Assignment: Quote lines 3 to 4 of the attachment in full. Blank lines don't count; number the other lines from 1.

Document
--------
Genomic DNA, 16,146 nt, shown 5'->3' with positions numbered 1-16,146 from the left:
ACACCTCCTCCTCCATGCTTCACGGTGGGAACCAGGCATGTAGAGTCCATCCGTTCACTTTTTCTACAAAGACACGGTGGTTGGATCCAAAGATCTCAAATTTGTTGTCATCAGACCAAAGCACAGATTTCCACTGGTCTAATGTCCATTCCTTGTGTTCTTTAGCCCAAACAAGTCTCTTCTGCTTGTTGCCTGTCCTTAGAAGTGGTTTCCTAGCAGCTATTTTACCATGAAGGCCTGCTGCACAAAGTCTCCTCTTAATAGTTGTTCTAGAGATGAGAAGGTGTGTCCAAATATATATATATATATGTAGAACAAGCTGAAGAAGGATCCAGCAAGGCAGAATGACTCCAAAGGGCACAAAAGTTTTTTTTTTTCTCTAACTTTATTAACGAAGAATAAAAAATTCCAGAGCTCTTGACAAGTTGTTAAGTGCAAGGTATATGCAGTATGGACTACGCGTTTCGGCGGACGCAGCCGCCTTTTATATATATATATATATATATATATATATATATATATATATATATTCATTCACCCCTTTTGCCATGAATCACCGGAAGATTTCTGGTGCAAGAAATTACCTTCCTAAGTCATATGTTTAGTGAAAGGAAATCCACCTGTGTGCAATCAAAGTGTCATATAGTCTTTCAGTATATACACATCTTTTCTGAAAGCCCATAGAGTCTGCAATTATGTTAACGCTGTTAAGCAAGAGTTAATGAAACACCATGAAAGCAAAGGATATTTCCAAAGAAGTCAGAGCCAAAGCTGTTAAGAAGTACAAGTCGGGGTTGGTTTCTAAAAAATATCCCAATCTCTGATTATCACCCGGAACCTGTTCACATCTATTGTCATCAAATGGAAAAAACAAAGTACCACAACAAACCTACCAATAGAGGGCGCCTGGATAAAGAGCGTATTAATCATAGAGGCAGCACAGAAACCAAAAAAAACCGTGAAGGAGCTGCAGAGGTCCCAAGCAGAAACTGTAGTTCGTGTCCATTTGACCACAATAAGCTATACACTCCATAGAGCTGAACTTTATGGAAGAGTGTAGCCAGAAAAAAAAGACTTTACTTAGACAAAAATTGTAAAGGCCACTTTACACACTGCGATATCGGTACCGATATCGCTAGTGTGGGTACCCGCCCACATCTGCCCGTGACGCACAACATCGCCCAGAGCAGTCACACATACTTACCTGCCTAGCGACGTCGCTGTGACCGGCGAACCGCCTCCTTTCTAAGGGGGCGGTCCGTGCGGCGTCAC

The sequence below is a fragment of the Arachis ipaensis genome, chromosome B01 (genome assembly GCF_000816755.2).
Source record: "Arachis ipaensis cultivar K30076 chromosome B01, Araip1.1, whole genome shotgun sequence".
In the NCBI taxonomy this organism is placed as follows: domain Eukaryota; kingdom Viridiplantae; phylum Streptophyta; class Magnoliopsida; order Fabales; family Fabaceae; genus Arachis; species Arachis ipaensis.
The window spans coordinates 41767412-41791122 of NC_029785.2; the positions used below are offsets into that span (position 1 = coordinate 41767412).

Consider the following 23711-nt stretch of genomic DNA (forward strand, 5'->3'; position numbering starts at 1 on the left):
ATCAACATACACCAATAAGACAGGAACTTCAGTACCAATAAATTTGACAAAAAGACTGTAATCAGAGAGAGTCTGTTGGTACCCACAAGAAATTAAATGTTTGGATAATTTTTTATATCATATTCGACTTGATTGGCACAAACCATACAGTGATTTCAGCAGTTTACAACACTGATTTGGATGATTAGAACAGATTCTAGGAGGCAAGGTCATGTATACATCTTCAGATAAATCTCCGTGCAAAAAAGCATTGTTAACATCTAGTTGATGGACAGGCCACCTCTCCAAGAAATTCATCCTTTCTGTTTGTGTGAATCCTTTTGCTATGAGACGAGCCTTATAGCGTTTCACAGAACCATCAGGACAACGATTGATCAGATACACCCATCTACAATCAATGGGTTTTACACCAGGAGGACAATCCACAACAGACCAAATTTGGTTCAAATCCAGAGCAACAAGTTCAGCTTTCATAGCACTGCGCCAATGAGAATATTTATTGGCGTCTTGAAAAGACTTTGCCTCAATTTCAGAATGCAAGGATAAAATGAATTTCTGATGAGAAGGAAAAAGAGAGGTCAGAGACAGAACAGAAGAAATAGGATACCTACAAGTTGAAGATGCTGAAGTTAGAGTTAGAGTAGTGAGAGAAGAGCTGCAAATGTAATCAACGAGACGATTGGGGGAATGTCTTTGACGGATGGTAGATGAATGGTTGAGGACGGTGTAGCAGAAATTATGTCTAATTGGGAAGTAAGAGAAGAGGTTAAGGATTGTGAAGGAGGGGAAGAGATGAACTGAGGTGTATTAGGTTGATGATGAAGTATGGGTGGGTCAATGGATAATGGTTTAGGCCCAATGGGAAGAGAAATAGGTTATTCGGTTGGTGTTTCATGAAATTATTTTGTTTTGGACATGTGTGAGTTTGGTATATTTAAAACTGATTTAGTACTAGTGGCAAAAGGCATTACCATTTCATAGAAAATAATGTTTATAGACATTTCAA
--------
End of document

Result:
The sequence below is a fragment of the Arachis ipaensis genome, chromosome B01 (genome assembly GCF_000816755.2).
Source record: "Arachis ipaensis cultivar K30076 chromosome B01, Araip1.1, whole genome shotgun sequence".